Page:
Extinction


The long orange strip unfurled from the small roll at the end and then snaked across the entire wall. It changed colour from deep to light orange before morphing into a green strip and finally ending with a tiny four-inch blue coloured block at the end.

I was looking at a timeline representation of the start of life on earth, about three and a half billion years ago, culminating with the appearance of us humans two hundred thousand years back. That blue-coloured block highlighted the minuscule period ( around 0.006% of total )  that we humans have existed on mother earth as compared to all life.

Each loop represents approx. 0.5 billion years; the final 0.5 billion years is expanded to show more detail.

I was at the Smithsonian Museum of Natural History on a recent visit to Washington DC. Though the museum carries the same name as the more well-known American Museum of Natural History in New York, I was finding the format and the presentation refreshingly different.

As I looked at the representation, I was intrigued to see the periods of mass extinction that have taken place in the planet’s living history. There seem to have occurred around five major extinction events since earth cradled life. These were when between fifty to ninety-five percent of all living species died out. I got particularly interested in two such events.

The first was the one that led to the demise of the dinosaurs. I sat watching a video of what might have happened sixty-six million years back when the age of the dinosaurs ended. A large meteor comes hurtling from outer space and hits earth in the Mexican coastal region. The impact kills all life on land and sea for thousands of kilometers all around, its explosive power equivalent to billions of atomic bombs going off at the same time. And as if that is not enough, giant tsunamis and billions of tons of vaporized asteroid and terrestrial debris spew up into the atmosphere, envelop the earth and block out sunlight for years. Photosynthesis all over the world gets seriously impeded and the global climate alters leading to large-scale death of flora and subsequently the herbivores and carnivores going up the food chain.

It is estimated that three-quarters of all life on earth perished during what is today known as the Cretaceous–Paleogene extinction event. But the event also led to an interesting development. The age of the mammals commenced. Being smaller in size and with less need for sustenance, the surviving mammals who had existed on the peripheries during the dinosaur age got the planet to themselves and started flourishing. The evolutionary path over several subsequent million years took the necessary steps toward modern humans with the ability to walk on two legs.

Writes Rick Potts, the Director of Smithsonian Institute’s Human Origins Program, “East Africa was a setting in foment—one conducive to migrations across Africa during the period when Homo sapiens arose. It seems to have been an ideal setting for the mixing of genes from migrating populations widely spread across the continent. The implication is that the human genome arose in Africa. Everyone is African, and yet not from any one part of Africa.”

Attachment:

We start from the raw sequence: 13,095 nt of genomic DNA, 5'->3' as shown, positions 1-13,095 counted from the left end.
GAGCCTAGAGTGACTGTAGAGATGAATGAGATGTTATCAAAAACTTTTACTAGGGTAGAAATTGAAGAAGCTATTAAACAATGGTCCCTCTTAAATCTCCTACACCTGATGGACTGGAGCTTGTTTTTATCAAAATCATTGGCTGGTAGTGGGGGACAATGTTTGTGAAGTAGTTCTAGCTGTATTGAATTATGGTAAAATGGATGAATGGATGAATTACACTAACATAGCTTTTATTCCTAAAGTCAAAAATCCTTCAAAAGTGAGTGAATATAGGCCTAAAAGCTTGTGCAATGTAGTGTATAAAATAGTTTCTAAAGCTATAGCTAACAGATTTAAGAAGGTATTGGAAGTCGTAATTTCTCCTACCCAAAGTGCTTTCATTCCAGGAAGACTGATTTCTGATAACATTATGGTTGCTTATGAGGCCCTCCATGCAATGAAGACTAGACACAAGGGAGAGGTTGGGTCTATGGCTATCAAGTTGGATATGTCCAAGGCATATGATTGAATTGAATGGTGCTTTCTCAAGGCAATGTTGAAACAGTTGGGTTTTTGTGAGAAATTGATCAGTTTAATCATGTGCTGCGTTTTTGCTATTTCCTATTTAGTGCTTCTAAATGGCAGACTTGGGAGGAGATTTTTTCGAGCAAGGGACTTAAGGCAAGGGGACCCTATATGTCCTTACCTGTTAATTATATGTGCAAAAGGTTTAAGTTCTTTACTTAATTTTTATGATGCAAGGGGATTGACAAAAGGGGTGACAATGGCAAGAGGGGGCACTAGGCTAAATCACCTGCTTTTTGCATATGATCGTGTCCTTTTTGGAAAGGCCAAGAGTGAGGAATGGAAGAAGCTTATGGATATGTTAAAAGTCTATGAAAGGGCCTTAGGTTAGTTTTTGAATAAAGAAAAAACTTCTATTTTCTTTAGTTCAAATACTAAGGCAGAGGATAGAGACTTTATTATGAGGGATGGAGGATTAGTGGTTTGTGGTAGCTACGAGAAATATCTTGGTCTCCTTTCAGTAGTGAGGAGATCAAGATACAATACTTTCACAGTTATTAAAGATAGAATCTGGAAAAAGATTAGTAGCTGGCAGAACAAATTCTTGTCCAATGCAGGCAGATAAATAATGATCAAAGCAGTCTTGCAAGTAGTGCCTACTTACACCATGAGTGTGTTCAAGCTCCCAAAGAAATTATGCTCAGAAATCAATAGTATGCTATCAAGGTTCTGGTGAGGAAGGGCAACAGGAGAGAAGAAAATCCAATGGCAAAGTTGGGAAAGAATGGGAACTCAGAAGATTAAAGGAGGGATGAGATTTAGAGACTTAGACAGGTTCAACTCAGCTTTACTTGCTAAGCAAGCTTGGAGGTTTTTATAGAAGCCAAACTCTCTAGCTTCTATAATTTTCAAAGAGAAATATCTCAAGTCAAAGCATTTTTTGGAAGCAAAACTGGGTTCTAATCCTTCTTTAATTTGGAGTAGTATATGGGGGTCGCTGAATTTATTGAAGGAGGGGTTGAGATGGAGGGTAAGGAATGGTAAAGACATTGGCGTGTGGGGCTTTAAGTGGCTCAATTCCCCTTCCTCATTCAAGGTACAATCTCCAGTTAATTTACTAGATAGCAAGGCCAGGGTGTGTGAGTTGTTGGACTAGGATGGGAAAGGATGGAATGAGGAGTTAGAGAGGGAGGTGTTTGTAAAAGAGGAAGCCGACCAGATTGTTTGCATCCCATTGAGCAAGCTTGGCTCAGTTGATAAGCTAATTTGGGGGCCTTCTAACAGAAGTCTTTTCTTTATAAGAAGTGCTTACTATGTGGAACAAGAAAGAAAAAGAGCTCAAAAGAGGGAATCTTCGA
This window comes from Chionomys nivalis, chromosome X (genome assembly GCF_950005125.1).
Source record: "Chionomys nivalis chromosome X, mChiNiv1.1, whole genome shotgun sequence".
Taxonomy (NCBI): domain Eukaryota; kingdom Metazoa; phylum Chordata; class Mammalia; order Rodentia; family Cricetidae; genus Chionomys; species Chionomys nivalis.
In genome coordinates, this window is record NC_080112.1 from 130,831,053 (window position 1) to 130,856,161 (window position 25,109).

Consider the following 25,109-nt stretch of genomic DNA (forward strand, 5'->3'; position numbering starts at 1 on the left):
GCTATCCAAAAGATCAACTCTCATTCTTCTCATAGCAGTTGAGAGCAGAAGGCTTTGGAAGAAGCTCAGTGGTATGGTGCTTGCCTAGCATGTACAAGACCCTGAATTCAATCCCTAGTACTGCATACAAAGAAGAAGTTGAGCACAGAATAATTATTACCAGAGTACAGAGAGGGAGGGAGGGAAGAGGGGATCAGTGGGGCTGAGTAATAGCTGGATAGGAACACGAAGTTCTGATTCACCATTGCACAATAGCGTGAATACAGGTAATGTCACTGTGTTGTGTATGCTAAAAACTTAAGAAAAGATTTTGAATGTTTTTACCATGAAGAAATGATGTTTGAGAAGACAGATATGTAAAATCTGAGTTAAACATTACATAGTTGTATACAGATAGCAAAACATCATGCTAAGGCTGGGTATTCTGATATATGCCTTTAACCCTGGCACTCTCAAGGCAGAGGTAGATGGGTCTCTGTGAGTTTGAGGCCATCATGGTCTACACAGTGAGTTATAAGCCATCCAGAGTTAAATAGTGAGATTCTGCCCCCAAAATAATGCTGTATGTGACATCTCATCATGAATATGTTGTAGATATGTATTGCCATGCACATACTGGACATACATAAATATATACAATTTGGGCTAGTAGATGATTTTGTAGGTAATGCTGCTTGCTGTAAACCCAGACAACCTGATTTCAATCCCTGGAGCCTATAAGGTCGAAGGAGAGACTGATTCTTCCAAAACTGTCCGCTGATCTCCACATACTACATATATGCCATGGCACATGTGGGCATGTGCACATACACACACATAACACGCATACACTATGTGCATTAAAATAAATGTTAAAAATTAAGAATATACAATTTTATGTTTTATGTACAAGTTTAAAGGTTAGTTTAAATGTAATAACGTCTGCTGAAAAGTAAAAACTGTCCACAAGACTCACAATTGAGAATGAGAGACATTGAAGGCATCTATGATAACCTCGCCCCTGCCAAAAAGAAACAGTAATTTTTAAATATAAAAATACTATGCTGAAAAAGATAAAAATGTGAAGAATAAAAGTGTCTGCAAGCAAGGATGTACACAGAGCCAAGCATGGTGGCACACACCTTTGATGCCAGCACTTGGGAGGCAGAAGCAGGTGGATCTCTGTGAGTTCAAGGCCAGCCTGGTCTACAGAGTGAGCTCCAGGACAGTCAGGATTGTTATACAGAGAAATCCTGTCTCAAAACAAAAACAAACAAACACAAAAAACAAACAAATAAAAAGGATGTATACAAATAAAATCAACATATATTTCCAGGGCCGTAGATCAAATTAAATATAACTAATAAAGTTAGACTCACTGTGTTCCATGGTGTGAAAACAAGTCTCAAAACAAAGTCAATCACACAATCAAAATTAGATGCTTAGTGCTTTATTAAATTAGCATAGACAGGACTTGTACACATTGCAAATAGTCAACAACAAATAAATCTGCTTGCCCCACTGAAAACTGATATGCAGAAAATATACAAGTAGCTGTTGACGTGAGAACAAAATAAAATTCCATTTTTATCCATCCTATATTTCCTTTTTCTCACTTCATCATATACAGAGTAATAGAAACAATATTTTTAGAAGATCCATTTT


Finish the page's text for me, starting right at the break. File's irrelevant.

The second extinction event that intrigued me was the one in which the human species more or less vanished around seventy thousand years ago. Estimates range from a few hundred to a thousand humans who remained to fend for themselves in a dangerous world. The event is generally linked to a super volcanic eruption named Toba which went off in Indonesia and spewed a colossal amount of ash, debris and vapour into the atmosphere. The Sun got dimmed for years disrupting seasons, choking rivers and killing all vegetation in large parts of the planet.

Says Science writer Sam Kean, “There’s in fact evidence that the average temperature dropped 20-plus degrees in some spots,” after which the great grassy plains of Africa may have shrunk way back, keeping the small bands of humans small and hungry for hundreds, if not thousands of more years.So we almost vanished.”

As I continued to look at that unfurling orange strip and read about the extinction events, I found it indeed amazing how the present world stands dwarfed by close to eight billion of us humans. Even though our footprint remains that tiny blue coloured four-inch block on the timeline representation of life. The probability numbers about a meteor hitting or a super volcano erupting remain minuscule and clearly in our favour because of our small timeline footprint. But within that insignificant (fleeting?) footprint, we have managed to subjugate every other species, harnessing both flora and fauna to our needs. We have mastered science and technology in wondrous ways, improving our lot in every way conceivable. Be it food, be it energy, be it resources, be it our understanding of the Universe.  

But could it be that we are willy nilly walking on the extinction pathway of our own making? Stemming from our sheer numbers and our continued actions to reorder and realign nature to our own needs. Vulnerability to increased incidences of diseases and viruses. Vulnerability to our own selves as we fight for scarce resources. Vulnerability from the very technology which we believe we have harnessed.

Scientists and environmentalists are raising the alarm that we may be already at the extinction tipping point arising from global warming and climate change. A tipping point that might lead to the mass extinction of more than half of humanity with the collapse of social, political and economic structures. Once the tipping point is breached, the world could witness accelerating global warming and climate change with no way to control. Simulation studies point to an overall ecological disaster and collapse leading to the mass extinction of a large number of flora and fauna species; more than a million species are on track to go extinct in the coming decades. Would this be Judgment Day for Humanity and its cradle planet?